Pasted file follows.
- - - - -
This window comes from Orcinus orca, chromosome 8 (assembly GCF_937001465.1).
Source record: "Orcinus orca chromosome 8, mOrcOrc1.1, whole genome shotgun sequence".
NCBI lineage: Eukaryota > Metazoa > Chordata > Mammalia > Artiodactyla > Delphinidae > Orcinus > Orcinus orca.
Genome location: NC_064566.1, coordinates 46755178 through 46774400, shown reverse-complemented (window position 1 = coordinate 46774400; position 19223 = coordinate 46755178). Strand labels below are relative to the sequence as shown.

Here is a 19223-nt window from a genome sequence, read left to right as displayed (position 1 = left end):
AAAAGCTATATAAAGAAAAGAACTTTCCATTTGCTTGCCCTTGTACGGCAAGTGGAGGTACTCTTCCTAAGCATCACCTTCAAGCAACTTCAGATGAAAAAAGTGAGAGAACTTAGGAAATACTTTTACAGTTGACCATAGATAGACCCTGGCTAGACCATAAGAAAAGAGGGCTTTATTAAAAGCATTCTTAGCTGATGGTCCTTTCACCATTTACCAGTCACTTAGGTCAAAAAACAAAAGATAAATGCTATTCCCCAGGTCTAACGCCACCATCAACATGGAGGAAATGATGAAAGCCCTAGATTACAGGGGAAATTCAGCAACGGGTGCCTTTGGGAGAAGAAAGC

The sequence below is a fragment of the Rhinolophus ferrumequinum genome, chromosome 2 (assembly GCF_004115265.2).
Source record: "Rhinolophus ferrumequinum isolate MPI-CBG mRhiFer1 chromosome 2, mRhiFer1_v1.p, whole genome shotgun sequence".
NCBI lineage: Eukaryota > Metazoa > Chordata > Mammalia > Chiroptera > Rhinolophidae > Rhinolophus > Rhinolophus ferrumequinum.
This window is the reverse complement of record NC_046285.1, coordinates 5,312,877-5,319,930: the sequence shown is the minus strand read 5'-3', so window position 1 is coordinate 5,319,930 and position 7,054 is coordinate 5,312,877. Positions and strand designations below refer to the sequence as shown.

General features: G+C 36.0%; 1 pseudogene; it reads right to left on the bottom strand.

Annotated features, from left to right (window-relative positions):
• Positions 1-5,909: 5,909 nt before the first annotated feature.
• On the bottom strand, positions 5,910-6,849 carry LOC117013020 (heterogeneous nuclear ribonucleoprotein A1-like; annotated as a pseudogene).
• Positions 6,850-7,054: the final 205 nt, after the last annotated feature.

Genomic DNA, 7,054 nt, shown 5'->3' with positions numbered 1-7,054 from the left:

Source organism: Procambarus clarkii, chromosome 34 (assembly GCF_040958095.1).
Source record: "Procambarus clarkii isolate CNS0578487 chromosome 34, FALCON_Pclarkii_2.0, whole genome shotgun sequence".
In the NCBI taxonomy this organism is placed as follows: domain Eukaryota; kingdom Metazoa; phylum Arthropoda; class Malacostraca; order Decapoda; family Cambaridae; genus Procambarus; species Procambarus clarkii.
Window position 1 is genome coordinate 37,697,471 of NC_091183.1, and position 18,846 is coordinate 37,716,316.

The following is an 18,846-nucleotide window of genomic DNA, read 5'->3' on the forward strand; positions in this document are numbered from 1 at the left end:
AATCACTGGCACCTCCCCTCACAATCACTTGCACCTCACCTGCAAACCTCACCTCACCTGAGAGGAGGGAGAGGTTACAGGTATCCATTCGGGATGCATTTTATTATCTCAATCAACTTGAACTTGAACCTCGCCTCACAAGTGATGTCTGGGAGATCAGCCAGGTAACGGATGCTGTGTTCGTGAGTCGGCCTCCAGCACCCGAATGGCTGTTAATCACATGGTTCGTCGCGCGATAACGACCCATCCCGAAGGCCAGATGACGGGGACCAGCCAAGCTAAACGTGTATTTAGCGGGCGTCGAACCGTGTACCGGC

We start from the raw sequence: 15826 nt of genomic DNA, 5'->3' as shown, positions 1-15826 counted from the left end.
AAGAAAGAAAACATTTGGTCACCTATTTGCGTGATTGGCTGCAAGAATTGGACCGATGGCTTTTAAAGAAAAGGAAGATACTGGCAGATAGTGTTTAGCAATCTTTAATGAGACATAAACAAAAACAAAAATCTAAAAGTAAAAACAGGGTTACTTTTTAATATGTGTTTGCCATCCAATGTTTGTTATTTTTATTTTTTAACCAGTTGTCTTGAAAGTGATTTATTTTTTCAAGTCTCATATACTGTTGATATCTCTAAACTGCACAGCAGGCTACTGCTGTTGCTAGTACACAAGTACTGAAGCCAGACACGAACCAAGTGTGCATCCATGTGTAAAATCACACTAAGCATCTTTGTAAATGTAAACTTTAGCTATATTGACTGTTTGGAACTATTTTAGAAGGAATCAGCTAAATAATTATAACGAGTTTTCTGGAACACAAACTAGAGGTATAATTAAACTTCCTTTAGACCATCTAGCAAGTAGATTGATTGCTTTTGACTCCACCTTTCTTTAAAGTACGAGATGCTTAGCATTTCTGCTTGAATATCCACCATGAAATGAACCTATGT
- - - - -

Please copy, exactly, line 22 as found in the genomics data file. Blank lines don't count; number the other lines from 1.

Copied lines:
AATCACTGGCACCTCCCCTCACAATCACTTGCACCTCACCTGCAAACCTCACCTCACCTGAGAGGAGGGAGAGGTTACAGGTATCCATTCGGGATGCATTTTATTATCTCAATCAACTTGAACTTGAACCTCGCCTCACAAGTGATGTCTGGGAGATCAGCCAGGTAACGGATGCTGTGTTCGTGAGTCGGCCTCCAGCACCCGAATGGCTGTTAATCACATGGTTCGTCGCGCGATAACGACCCATCCCGAAGGCCAGATGACGGGGACCAGCCAAGCTAAACGTGTATTTAGCGGGCGTCGAACCGTGTACCGGC